He explained that at least one healthy meal per day will keep young children strong, and help them grow stronger so that they can be more productive later in life.  It’s all about strengthening the next generation, he said, and children who don’t receive nutritious food early in life with suffer for it.

You May Like

Video Miami Cubans Divided on New US Policy

While older, more conservative Cuban Americans have promoted anti-Castro political movement for years, younger generations say economically, it is time for change More

2014 Sees Dramatic Uptick in Boko Haram Abductions

Militants suspected in latest mass kidnapping of over 100 people in Gumsuri, Nigeria on Sunday More

Video Cuba Deal Is Major Victory for Pope

Role of Francis hailed throughout US, Latin America - though some Cuban-American Catholics have mixed feelings More

Featured Videos

Your JavaScript is turned off or you have an old version of Adobe's Flash Player. Get the latest Flash player.
Sudan School Becomes Target of Aerial Attacksi
X
December 19, 2014 12:45 AM
The school dropout rate is at an all-time high in Sudan's South Kordofan state because many schools have been destroyed during the three-year civil war between the government and SPLA-N rebel forces. Adam Bailes visited Sudan's Nuba Mountains' region and reports many children are simply too scared to go to school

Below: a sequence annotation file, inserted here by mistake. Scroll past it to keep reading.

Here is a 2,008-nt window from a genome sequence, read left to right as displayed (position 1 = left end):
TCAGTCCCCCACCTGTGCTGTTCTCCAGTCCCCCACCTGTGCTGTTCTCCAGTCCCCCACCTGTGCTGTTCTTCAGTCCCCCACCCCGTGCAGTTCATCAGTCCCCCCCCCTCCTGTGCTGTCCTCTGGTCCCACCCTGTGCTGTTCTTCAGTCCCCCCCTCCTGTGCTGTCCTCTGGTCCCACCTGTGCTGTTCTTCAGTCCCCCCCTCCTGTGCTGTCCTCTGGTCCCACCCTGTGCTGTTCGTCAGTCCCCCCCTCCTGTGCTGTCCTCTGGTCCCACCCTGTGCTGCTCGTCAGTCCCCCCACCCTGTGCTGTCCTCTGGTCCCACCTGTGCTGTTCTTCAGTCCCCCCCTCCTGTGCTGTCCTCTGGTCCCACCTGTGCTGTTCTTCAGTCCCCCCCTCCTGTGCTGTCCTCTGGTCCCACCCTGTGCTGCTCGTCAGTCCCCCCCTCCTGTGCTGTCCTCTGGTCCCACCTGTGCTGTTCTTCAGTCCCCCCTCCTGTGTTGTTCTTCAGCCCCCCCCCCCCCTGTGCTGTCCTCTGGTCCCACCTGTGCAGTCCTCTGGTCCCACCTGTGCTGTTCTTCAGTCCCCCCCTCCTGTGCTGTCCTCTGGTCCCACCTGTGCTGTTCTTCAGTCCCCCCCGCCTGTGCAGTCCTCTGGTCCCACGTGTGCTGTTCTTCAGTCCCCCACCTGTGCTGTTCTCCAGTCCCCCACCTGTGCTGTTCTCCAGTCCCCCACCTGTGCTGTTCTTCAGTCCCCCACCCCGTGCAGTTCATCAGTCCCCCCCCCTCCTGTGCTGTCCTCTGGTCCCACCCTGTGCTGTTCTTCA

Video

Video Sudan School Becomes Target of Aerial Attacks

The school dropout rate is at an all-time high in Sudan's South Kordofan state because many schools have been destroyed during the three-year civil war between the government and SPLA-N rebel forces. Adam Bailes visited Sudan's Nuba Mountains' region and reports many children are simply too scared to go to school
Video

Video VOA Reporter Tours Devastated Peshawar School

Islamist militants wearing military uniforms and strapped with explosives attacked a military run school Tuesday in the northwestern Pakistani city of Peshawar. At least 141 people were killed in the horrific attack, most of them young students. VOA reporter Ayaz Gul visited the devastated school and attended the funeral of the principal who courageously tried to save her students from the deadly attack.
Video

Video Nigerians Fleeing Boko Haram Languish in Camp Near Capital